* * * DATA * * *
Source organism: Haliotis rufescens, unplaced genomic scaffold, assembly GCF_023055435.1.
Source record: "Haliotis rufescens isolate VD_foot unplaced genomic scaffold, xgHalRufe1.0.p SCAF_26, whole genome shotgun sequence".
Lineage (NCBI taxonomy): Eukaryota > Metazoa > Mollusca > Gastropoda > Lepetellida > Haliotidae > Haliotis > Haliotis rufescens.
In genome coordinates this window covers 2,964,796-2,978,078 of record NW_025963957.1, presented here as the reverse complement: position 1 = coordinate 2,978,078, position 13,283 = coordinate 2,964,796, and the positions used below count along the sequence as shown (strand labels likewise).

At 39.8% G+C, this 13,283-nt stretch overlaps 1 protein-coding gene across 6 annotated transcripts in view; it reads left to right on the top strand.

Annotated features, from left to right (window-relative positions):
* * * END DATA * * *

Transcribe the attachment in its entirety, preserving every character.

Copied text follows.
Source organism: Haliotis rufescens, unplaced genomic scaffold, assembly GCF_023055435.1.
Source record: "Haliotis rufescens isolate VD_foot unplaced genomic scaffold, xgHalRufe1.0.p SCAF_26, whole genome shotgun sequence".
Lineage (NCBI taxonomy): Eukaryota > Metazoa > Mollusca > Gastropoda > Lepetellida > Haliotidae > Haliotis > Haliotis rufescens.
In genome coordinates this window covers 2,964,796-2,978,078 of record NW_025963957.1, presented here as the reverse complement: position 1 = coordinate 2,978,078, position 13,283 = coordinate 2,964,796, and the positions used below count along the sequence as shown (strand labels likewise).

At 39.8% G+C, this 13,283-nt stretch overlaps 1 protein-coding gene across 6 annotated transcripts in view; it reads left to right on the top strand.

Annotated features, from left to right (window-relative positions):